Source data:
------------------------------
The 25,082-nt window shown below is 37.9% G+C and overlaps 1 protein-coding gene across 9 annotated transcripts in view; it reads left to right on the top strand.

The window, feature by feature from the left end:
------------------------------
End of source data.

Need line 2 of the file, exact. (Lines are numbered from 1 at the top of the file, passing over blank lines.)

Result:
The window, feature by feature from the left end: